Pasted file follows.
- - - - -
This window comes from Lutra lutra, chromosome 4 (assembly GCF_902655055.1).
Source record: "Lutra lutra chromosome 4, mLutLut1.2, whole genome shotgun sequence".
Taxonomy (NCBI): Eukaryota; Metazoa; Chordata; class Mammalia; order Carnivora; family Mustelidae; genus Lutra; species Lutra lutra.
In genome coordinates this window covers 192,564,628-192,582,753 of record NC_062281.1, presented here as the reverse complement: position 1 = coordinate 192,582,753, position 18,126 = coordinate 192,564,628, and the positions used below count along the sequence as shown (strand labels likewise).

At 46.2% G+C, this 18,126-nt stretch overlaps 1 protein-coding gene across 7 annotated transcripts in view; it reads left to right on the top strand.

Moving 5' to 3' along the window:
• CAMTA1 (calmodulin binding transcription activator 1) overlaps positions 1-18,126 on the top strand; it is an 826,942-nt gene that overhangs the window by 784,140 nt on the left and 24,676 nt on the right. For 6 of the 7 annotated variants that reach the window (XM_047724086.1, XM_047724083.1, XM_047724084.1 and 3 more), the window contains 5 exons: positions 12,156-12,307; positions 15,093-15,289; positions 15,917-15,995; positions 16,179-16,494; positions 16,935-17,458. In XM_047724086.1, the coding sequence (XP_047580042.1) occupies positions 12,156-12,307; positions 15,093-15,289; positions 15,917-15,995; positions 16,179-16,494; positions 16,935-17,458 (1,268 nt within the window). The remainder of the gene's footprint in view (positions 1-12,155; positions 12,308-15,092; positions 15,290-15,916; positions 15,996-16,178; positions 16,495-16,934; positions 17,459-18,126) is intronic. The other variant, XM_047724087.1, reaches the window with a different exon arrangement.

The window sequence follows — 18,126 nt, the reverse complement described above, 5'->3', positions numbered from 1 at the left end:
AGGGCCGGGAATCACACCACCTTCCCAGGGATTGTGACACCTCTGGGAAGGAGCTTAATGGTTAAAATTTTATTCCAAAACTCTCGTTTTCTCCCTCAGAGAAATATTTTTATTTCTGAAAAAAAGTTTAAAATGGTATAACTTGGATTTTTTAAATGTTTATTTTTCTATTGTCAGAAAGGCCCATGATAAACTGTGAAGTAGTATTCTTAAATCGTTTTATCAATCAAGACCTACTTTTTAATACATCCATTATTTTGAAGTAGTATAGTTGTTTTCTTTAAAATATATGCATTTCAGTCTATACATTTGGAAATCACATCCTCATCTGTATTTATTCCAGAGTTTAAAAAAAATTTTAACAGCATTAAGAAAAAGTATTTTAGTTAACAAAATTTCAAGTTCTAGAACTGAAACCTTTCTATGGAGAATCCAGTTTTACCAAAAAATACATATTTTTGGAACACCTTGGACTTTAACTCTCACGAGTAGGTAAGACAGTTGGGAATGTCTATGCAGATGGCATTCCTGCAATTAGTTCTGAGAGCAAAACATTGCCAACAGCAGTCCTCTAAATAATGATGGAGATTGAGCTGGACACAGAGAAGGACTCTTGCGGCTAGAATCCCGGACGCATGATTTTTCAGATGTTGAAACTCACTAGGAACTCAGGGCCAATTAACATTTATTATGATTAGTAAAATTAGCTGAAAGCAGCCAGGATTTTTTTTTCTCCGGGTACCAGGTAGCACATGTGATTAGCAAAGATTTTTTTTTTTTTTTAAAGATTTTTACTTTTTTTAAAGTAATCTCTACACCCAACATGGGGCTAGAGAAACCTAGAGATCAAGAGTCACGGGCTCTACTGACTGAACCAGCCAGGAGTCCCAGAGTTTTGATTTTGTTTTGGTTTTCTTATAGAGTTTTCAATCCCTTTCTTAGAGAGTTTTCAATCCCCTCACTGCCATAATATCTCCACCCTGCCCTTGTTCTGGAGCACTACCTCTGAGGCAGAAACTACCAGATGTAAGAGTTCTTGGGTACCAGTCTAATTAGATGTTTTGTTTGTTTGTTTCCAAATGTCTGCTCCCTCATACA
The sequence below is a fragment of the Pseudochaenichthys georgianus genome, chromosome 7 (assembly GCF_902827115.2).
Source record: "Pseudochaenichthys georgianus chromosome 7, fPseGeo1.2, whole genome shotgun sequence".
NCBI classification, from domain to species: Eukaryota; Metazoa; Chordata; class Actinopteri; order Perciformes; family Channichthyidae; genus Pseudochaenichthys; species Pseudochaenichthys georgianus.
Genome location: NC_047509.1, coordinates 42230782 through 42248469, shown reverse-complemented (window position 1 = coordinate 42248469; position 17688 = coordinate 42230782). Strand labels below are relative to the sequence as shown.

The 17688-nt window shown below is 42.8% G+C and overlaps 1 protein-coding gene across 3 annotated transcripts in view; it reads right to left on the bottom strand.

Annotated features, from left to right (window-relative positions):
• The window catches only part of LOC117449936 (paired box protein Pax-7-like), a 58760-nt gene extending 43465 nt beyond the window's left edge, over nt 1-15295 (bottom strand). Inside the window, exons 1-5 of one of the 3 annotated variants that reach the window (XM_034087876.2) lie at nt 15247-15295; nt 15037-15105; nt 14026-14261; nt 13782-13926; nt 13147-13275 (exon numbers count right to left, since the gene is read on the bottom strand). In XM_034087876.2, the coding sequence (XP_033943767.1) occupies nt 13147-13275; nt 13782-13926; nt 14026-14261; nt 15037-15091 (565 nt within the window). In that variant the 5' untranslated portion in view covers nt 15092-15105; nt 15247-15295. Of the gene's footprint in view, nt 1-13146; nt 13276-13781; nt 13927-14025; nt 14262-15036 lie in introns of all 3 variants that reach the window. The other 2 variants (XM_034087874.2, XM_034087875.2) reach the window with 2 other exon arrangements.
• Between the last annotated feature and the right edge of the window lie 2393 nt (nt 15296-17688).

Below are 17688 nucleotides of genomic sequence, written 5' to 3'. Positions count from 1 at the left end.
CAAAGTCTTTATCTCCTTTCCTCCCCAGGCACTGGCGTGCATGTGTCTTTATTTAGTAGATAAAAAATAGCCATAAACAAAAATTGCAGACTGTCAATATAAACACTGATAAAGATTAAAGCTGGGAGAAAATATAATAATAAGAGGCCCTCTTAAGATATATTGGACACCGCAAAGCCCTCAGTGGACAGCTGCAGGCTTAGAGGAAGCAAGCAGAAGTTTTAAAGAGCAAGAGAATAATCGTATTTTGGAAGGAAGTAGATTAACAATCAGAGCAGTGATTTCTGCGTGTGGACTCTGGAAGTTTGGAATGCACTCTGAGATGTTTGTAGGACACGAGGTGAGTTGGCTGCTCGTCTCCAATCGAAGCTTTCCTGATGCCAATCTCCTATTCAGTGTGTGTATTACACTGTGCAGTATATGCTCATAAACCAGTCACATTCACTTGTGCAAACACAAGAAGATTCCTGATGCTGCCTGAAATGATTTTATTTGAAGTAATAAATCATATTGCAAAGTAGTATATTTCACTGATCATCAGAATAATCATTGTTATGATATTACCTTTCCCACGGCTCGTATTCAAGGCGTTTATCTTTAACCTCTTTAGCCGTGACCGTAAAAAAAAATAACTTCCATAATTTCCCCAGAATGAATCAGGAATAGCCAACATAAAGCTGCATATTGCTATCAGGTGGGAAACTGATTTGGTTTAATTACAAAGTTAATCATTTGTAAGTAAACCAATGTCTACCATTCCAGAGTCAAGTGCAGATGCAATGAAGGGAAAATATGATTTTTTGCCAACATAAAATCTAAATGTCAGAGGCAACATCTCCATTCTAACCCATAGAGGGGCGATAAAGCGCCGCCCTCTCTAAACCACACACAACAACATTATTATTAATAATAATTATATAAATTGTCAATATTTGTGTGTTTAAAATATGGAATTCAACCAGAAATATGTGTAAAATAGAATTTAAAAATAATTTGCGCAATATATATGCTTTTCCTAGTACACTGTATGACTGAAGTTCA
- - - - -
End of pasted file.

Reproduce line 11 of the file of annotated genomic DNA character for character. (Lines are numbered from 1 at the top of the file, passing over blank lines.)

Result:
Source record: "Pseudochaenichthys georgianus chromosome 7, fPseGeo1.2, whole genome shotgun sequence".